Can robots be taught to imagine? Google’s DeepMind artificial intelligence group is doing just that –– developing computer versions of what many consider humanity’s quintessential trait. The software world long has pursued sentient consciousness as its holy grail. But until now, it’s only been found in science fiction movies like A.I., Ex Machina, and Transcendence. DeepMind engineers say they have cracked the code by combining two kinds of machine-learning. The first is linear, which is nothing new, with the computer applying a predefined algorithm over-and-over till it finds answers and then remembering them. In the second more radical approach, the computer tries many algorithms to find which work best, and then changes the very way it approaches problems. Combining the purely linear with a more systemic approach, DeepMind’s “Imagination-Augmented Agent” mimics intuitive learning in a way prior software hasn’t. It’s not exactlythe same as human imagination, but it comes closer than ever before to what neuroscientists say the brain does.
While robotic imagination may be improving, human thought isn’t faring as well. Most people feel uncreative and without inspiration, as discussed in earlier chapters. Corporations say innovation is withering as well. Novelist Ursula Le Guin recently observed that, “In America today imagination is generally looked on as something that might be useful when the TV is out of order. Poetry and plays have no relation to practical politics. Novels are for students, housewives, and other people who don’t work.”[i]Beyond the abandonment of a creative genre or two, American society also is undergoing a wholesale commodification of imagination itself. Disney is most famous for this, its “Imagineering” (imagination + engineering) brand one of the most viciously protected anywhere. But hundreds of companies evoke imagination to conjure an aura of specialness ––seen in promotions like Bombay Safire’s “Infused with Imagination,” GE’s “Imagination at Work,” Electrolux’s “Power to Capture Imagination,” Lego’s “Imagine,” Microsoft’s “Imagine Academy,” Nestle’s “Feed your Imagination,” Samsung’s “Imagine,” and Sony’s “Made of Imagination.” Continue reading “Teaching Robots to Imagine”
It’s no secret that lots of killing is begin done today, not directly by people, but by machines such as remotely controlled drone aircraft.
A new global campaign to persuade nations to ban “killer robots” before they reach the production stage is to be launched in the UK by a group of academics, pressure groups and Nobel peace prize laureates, reports today’s edition of The Guardian.
“Robot warfare and autonomous weapons, the next step from unmanned drones, are already being worked on by scientists and will be available within the decade, said Dr Noel Sharkey, a leading robotics and artificial intelligence expert and professor at Sheffield University. He believes that development of the weapons is taking place in an effectively unregulated environment, with little attention being paid to moral implications and international law. Continue reading “Invasion of the killer robots”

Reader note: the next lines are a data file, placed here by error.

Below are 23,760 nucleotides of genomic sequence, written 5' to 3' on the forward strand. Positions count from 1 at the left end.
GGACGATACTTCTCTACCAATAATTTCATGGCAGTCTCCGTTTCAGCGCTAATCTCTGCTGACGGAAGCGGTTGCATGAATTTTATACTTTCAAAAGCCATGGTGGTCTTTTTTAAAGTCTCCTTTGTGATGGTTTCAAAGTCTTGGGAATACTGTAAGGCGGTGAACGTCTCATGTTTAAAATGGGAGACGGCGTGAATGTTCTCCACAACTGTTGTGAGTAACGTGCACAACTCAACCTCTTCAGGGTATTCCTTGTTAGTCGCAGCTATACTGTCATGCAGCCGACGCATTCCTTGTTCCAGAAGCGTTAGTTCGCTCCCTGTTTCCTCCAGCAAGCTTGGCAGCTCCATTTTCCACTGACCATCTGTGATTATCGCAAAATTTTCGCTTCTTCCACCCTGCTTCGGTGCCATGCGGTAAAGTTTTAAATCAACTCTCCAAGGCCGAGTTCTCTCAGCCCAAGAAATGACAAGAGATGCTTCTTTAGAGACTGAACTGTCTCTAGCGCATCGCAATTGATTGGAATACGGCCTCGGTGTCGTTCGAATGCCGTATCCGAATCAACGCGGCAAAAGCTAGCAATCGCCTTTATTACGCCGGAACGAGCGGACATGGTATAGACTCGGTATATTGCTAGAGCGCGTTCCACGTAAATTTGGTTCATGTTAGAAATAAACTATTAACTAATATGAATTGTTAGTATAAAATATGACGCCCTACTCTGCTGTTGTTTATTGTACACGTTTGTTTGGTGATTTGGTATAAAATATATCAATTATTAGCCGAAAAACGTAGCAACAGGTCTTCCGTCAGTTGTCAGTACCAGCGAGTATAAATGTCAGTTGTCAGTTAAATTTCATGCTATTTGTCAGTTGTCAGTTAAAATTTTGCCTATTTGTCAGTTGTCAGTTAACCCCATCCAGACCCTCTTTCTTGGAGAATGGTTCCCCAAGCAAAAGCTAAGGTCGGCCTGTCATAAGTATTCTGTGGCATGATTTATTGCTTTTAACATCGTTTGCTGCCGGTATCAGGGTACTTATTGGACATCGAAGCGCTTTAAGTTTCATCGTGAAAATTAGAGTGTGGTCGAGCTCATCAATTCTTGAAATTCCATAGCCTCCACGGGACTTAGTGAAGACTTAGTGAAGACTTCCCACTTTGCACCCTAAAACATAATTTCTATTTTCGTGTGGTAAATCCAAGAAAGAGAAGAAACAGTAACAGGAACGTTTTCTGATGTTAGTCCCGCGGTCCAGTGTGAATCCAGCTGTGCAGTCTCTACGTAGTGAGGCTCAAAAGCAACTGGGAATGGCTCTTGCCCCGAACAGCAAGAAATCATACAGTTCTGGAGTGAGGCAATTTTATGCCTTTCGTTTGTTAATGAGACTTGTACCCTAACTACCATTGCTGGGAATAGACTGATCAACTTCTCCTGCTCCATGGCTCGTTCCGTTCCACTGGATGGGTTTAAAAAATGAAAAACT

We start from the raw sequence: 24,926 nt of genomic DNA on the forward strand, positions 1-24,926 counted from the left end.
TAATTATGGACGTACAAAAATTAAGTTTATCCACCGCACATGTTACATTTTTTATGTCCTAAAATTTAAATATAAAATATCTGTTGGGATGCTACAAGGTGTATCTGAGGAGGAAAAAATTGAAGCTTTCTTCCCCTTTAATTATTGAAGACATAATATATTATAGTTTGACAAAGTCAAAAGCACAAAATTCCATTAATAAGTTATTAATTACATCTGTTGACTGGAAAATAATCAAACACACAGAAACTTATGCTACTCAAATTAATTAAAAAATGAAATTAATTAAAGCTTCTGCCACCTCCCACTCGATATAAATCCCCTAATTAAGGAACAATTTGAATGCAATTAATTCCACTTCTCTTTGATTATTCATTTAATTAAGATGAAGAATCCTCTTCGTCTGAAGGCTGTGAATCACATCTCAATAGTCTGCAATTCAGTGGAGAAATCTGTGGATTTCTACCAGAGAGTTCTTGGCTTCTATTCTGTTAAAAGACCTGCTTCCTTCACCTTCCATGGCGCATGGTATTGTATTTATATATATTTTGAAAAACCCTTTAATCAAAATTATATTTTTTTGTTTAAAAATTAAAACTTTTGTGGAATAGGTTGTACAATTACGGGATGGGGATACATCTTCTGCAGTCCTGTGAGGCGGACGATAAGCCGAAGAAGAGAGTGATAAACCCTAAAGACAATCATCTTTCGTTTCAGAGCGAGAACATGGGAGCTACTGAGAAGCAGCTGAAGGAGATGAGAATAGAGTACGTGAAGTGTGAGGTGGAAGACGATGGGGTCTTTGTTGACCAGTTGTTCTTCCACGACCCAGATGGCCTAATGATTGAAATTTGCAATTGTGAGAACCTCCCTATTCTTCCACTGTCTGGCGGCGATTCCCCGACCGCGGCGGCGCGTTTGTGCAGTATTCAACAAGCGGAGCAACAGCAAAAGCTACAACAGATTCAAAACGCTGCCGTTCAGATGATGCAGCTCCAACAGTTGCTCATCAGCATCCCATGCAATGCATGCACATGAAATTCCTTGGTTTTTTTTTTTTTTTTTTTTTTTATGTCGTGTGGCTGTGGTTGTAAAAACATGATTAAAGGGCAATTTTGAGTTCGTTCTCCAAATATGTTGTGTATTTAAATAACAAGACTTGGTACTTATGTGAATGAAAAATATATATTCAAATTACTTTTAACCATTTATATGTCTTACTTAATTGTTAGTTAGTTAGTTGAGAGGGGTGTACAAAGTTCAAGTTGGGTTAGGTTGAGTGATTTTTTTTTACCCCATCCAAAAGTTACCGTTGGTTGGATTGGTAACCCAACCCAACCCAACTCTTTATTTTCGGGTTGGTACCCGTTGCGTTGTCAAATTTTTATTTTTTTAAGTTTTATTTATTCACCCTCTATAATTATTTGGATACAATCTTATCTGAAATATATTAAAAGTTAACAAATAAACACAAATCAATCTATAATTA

“The robots are coming! Word is they want your job, your life and probably your little dog, too.” This is how a piece by Catherine Rampell begins in yesterday’s New York Times. This is hardly a new worry, as the piece continues to discuss:
“Robots have once again gripped the nation’s imagination, stoking fears of displaced jobs and perhaps even a displaced human race. An alarmist segment on “60 Minutes’ was only the most vivid of a recent series of pieces in respected magazines and newsoutlets warning about widespread worker displacement.Professors at Cambridge University and a co-founder of Skype
are creating a newCenter for the Study of Existential Risk, which would research a ‘Terminator’-like scenario in which supercomputers rise up and destroy their human overlords, presumably plotting the whole caper in zeros and ones.
“In New York alone, there are four plays running this month with themes of cybernetics run amok. One is a revival of ‘R.U.R.,’ a 1920 Czech play that was the granddaddy of the cybernetic revolt genre and that originated the current meaning of the word “robot.” Continue reading “Robots stole my life”
Aircraft carrier crews are likely to get rather pungent as they perform the hard tasks of assembling, loading and hauling the massive weaponry that gives the U.S. Navy its edge, says todays edition of DangerRoom.
“To make their lives easier, the Navy’s exploring the idea of developing a ‘robotic semiautonomous swarm on a ship’that can actually smell its way to weapons prep, thanks to an artificial pheromone. Conceptually, the project is somewhat similar to existing warehouse robots, which use optical navigation systems that recognize markings on floors and walls. Except this research concept is a bit smellier. The Navy wants its defense-industry partners to “identify [a] chemical capable of meeting environmental and health requirements” which can act as a pheromone. Continue reading “Navy odor-sniffing robots”